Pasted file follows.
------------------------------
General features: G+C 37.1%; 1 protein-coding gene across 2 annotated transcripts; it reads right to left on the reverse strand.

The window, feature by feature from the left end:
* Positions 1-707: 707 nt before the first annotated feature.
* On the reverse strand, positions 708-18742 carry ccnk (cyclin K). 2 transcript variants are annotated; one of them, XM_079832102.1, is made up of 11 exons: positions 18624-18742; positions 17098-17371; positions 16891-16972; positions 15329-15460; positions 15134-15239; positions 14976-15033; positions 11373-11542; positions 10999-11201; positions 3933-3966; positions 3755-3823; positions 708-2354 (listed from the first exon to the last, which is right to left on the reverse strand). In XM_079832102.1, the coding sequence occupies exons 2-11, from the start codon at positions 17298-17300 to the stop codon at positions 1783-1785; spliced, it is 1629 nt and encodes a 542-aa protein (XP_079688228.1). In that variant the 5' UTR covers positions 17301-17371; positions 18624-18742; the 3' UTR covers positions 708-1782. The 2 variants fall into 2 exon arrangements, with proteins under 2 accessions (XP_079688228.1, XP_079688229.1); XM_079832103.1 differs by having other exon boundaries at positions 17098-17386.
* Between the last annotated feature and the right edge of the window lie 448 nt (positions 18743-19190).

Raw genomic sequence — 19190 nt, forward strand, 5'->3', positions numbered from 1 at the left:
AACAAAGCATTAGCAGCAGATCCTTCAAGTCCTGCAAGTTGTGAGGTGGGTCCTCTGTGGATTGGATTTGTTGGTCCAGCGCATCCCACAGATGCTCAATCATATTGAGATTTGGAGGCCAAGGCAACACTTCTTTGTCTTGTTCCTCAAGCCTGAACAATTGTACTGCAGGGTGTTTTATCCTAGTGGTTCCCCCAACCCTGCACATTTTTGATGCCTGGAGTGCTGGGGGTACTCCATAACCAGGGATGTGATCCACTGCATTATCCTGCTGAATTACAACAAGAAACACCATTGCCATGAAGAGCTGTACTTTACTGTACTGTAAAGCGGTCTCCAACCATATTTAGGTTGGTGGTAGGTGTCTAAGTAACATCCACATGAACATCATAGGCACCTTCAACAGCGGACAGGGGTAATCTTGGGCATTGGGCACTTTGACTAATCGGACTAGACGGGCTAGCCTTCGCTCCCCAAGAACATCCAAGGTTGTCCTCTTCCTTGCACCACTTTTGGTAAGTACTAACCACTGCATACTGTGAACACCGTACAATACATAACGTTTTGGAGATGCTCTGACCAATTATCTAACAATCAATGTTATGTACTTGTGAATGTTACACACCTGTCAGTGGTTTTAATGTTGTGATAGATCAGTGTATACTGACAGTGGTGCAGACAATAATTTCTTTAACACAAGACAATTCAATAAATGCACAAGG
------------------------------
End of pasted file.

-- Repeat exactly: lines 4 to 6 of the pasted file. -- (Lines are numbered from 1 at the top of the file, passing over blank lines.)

* On the reverse strand, positions 708-18742 carry ccnk (cyclin K). 2 transcript variants are annotated; one of them, XM_079832102.1, is made up of 11 exons: positions 18624-18742; positions 17098-17371; positions 16891-16972; positions 15329-15460; positions 15134-15239; positions 14976-15033; positions 11373-11542; positions 10999-11201; positions 3933-3966; positions 3755-3823; positions 708-2354 (listed from the first exon to the last, which is right to left on the reverse strand). In XM_079832102.1, the coding sequence occupies exons 2-11, from the start codon at positions 17298-17300 to the stop codon at positions 1783-1785; spliced, it is 1629 nt and encodes a 542-aa protein (XP_079688228.1). In that variant the 5' UTR covers positions 17301-17371; positions 18624-18742; the 3' UTR covers positions 708-1782. The 2 variants fall into 2 exon arrangements, with proteins under 2 accessions (XP_079688228.1, XP_079688229.1); XM_079832103.1 differs by having other exon boundaries at positions 17098-17386.
* Between the last annotated feature and the right edge of the window lie 448 nt (positions 18743-19190).

Raw genomic sequence — 19190 nt, forward strand, 5'->3', positions numbered from 1 at the left: